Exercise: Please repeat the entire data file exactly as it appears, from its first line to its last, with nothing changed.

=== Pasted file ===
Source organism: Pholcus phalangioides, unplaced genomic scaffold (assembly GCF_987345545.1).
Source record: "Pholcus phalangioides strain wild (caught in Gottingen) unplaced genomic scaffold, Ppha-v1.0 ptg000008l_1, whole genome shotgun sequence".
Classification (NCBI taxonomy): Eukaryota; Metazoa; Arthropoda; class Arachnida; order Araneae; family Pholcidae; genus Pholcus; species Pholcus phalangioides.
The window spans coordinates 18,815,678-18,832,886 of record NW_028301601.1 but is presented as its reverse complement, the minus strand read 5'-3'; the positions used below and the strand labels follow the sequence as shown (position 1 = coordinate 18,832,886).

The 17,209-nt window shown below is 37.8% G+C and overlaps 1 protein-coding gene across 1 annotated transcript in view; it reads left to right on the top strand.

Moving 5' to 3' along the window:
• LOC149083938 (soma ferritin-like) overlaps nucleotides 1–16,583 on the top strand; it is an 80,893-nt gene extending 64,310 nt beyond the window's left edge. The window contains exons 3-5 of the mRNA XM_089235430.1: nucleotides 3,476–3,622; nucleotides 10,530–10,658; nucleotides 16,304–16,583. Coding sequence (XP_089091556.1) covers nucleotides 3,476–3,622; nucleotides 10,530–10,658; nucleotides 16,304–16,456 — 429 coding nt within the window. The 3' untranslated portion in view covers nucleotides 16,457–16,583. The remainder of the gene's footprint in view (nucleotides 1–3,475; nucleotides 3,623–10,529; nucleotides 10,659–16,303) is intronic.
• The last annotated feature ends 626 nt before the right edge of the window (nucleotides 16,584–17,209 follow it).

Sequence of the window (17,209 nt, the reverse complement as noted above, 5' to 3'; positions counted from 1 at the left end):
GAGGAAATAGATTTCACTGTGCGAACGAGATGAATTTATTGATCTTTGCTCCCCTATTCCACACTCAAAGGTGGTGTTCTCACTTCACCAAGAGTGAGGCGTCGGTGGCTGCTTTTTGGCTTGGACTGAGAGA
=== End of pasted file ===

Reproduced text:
Source organism: Pholcus phalangioides, unplaced genomic scaffold (assembly GCF_987345545.1).
Source record: "Pholcus phalangioides strain wild (caught in Gottingen) unplaced genomic scaffold, Ppha-v1.0 ptg000008l_1, whole genome shotgun sequence".
Classification (NCBI taxonomy): Eukaryota; Metazoa; Arthropoda; class Arachnida; order Araneae; family Pholcidae; genus Pholcus; species Pholcus phalangioides.
The window spans coordinates 18,815,678-18,832,886 of record NW_028301601.1 but is presented as its reverse complement, the minus strand read 5'-3'; the positions used below and the strand labels follow the sequence as shown (position 1 = coordinate 18,832,886).

The 17,209-nt window shown below is 37.8% G+C and overlaps 1 protein-coding gene across 1 annotated transcript in view; it reads left to right on the top strand.

Moving 5' to 3' along the window:
• LOC149083938 (soma ferritin-like) overlaps nucleotides 1–16,583 on the top strand; it is an 80,893-nt gene extending 64,310 nt beyond the window's left edge. The window contains exons 3-5 of the mRNA XM_089235430.1: nucleotides 3,476–3,622; nucleotides 10,530–10,658; nucleotides 16,304–16,583. Coding sequence (XP_089091556.1) covers nucleotides 3,476–3,622; nucleotides 10,530–10,658; nucleotides 16,304–16,456 — 429 coding nt within the window. The 3' untranslated portion in view covers nucleotides 16,457–16,583. The remainder of the gene's footprint in view (nucleotides 1–3,475; nucleotides 3,623–10,529; nucleotides 10,659–16,303) is intronic.
• The last annotated feature ends 626 nt before the right edge of the window (nucleotides 16,584–17,209 follow it).

Sequence of the window (17,209 nt, the reverse complement as noted above, 5' to 3'; positions counted from 1 at the left end):
GAGGAAATAGATTTCACTGTGCGAACGAGATGAATTTATTGATCTTTGCTCCCCTATTCCACACTCAAAGGTGGTGTTCTCACTTCACCAAGAGTGAGGCGTCGGTGGCTGCTTTTTGGCTTGGACTGAGAGA